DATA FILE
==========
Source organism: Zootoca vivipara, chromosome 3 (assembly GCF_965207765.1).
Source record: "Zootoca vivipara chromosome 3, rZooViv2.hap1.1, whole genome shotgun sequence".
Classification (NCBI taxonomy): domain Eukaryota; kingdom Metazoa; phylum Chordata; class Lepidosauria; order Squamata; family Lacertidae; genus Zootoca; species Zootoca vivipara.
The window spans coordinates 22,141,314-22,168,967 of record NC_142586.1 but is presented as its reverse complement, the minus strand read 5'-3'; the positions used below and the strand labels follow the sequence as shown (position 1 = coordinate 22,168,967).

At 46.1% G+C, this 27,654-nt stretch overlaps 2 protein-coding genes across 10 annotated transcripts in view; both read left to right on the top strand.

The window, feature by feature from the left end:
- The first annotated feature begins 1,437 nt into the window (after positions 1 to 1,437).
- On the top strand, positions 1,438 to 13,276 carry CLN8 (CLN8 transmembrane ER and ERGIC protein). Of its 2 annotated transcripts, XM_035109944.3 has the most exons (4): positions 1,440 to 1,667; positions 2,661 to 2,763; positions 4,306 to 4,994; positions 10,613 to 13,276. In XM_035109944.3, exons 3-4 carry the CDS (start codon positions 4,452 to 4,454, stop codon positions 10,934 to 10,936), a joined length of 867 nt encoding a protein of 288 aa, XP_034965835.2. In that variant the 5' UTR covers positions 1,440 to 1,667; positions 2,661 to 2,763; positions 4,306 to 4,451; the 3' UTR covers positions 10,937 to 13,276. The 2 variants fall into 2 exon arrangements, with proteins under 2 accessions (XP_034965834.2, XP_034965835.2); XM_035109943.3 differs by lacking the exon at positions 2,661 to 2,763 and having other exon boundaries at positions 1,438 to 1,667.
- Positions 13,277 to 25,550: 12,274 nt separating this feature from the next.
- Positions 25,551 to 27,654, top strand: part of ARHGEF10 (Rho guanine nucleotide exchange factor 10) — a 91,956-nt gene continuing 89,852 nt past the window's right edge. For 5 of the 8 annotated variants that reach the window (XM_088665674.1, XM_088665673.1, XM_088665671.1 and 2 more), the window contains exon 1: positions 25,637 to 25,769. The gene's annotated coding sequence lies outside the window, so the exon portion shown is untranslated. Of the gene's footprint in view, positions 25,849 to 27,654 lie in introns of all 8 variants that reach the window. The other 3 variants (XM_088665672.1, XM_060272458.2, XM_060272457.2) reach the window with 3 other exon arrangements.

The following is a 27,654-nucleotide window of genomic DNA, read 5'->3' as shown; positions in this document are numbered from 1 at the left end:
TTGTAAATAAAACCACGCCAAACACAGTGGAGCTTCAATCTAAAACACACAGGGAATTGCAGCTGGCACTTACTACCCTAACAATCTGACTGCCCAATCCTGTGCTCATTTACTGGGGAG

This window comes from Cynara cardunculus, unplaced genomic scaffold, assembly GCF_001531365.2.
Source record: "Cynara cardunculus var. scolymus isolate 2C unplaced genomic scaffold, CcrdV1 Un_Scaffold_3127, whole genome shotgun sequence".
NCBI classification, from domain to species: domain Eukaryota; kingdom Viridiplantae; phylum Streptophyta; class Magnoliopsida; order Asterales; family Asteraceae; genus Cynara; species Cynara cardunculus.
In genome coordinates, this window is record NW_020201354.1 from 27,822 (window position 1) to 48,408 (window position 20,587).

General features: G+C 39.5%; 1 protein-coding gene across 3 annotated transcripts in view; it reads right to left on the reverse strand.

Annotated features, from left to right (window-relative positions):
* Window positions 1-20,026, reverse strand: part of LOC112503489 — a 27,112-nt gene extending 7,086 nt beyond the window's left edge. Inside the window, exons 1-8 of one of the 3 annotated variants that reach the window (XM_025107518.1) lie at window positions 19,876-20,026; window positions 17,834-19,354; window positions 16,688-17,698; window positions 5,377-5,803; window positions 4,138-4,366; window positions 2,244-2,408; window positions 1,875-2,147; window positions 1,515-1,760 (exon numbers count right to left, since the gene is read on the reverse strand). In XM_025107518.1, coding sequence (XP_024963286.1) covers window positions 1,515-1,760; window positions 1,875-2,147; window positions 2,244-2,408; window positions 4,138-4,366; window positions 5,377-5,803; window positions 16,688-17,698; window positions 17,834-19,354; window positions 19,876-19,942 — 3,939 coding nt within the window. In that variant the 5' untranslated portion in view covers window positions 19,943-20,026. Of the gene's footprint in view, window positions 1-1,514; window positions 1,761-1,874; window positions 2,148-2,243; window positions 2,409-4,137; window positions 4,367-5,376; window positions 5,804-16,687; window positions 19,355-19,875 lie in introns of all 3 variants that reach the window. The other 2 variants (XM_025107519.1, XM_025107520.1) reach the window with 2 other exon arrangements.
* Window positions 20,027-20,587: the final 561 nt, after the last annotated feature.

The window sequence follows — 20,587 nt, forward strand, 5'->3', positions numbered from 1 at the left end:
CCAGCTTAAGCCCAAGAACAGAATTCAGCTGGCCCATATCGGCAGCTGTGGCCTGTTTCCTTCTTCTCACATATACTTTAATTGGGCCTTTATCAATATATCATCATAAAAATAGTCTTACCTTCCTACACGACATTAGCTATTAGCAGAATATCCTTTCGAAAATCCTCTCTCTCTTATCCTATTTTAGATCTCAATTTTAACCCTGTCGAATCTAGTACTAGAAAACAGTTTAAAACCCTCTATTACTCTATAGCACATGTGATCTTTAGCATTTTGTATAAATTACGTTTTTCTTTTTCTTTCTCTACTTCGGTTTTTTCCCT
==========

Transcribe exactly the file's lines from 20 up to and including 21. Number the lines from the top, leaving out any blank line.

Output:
* Window positions 20,027-20,587: the final 561 nt, after the last annotated feature.

The window sequence follows — 20,587 nt, forward strand, 5'->3', positions numbered from 1 at the left end: